Avoid Tax Refund Anticipation Loans

The National Consumer Law Center and the Consumer Federation of America have issued a press release warning you to steer clear of Tax Refund Anticipation Loans (PDF):

    Some of America’s most cash-strapped taxpayers – those from low- and moderate-income families – spent nearly $1 billion in the latest year recorded for what is almost always an unnecessary product: the so-called “refund anticipation loan” at income tax time. With another tax season gearing up, consumer advocates at the National Consumer Law Center (NCLC) and Consumer Federation of America (CFA) are warning taxpayers to steer clear of refund anticipation loans (RALs), one of the most avoidable tax-time expenses. New figures reveal that RALs drained about $960 million in loan fees, plus over $100 million in other fees, from the wallets of nearly 9.6 million American taxpayers in 2005. “Taxpayers can save themselves over a billion dollars by just saying ‘no’ to quick tax refund loans,” says NCLC staff attorney Chi Chi Wu. “These loans take a chunk out of your hard earned tax refund, and they expose you to the risk of unmanageable debt if your refund doesn’t arrive as expected.”

TRA’s are bad! Just say no.—MEGHANN MARCO

More on Tax Refund Anticipation Loans [CL&P Blog]

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  1. nweaver says:

    Also, if you want your money quickly, just FILE EARLY. As soon as you get your W2s and 1099s, fire up turbotax or whatever is your preference and just do your taxes and be done with it ASAP. Now you get the refund much earlier, both because you did your taxes earlier and your refund gets processed before the huge mass of last-minute filers.

  2. RandomHookup says:

    It’s a nice double penalty for those who think the best way to have a savings account is to let Uncle Sam hold onto it.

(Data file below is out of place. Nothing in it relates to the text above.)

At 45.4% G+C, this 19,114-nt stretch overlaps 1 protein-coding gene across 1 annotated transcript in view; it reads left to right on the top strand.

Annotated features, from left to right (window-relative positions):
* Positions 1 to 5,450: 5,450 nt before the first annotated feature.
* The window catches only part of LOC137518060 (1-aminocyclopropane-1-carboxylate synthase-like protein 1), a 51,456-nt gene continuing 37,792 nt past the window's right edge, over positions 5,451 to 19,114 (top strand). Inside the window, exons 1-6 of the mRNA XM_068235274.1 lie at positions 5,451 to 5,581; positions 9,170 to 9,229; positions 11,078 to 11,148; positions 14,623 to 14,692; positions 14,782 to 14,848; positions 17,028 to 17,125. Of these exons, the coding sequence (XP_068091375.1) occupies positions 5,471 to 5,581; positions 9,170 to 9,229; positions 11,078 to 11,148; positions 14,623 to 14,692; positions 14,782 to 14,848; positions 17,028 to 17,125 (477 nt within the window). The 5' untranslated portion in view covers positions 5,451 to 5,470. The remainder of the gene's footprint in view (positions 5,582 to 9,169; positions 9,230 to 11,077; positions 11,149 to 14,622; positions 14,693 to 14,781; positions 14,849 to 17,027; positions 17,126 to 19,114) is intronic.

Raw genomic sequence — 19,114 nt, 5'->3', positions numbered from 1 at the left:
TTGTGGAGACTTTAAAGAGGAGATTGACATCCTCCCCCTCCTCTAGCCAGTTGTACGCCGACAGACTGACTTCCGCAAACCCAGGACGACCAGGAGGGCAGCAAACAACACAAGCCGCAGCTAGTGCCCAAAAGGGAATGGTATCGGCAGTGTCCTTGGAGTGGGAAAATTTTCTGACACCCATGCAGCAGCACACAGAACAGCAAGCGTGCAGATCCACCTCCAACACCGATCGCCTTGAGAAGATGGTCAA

3. misterelectric says:

    “Chi Chi Wu” = Best. Name. Ever.

  4. krexroad says:

    I agree that RAL’s are generally not a good product. However, it must be said that many of the “taxpayers” that select a RAL product have the majority portion of their tax “refund” comprised of Earned Income Credit. Earned Income Credit is not tax dollars that these “taxpayers” contributed through paycheck withholdings, rather, it is a credit to them from the feds based upon their yearly wages/compensation they have earned. Therefore, banks that do RALS oftentimes do not take “hard earned” money from the individual selecting the RAL’s pocket, but the charges and fees are paid for from the Earned Income Credit amounts. These banking institutions are really sucking money from a federal government program intended to reward lower-income people for working not from the lower-income people themselves. And, of course, it is the rest of America’s taxpayers who do not qualify for the EIC that are funding the credits paid through their tax contributions. So, essentially, these banking/lending institutions have found a way to get their hands in a pot o’ federal money that is distibuted to those that might have less-than-sound financial judgment capabilities and that may also be in financial straits.

  5. supedve says:

    As Random Hokey states, why are people loaning the Gov’t money to use and then having to loan it back to themselves? If you are getting a big refund, your W2 deductions needs to be reviewed. No one seems to get the fact that it is really better to owe money and pay it back in April or later (with extensions). You get full use of your money and then pay what you really owe on the back end months later.

  6. raindog says:

    It’s worth the hundred bucks or so of lost interest on a $1500 refund to not have to come up with a tax payment in the months after xmas. And extensions, like rebates and constantly calling the cable or phone company to try to get free service by threatening to switch, are for people whose time is worth nothing.

    Some people do their household budget down to the penny, while some of us like to be able to say, “Sure, doe-eyed niece, I’ll get you that High School Musical DVD” without bringing up a spreadsheet first because we can be pretty sure we’ll cover the debt in a couple months. You may call it dumb, but I call it human.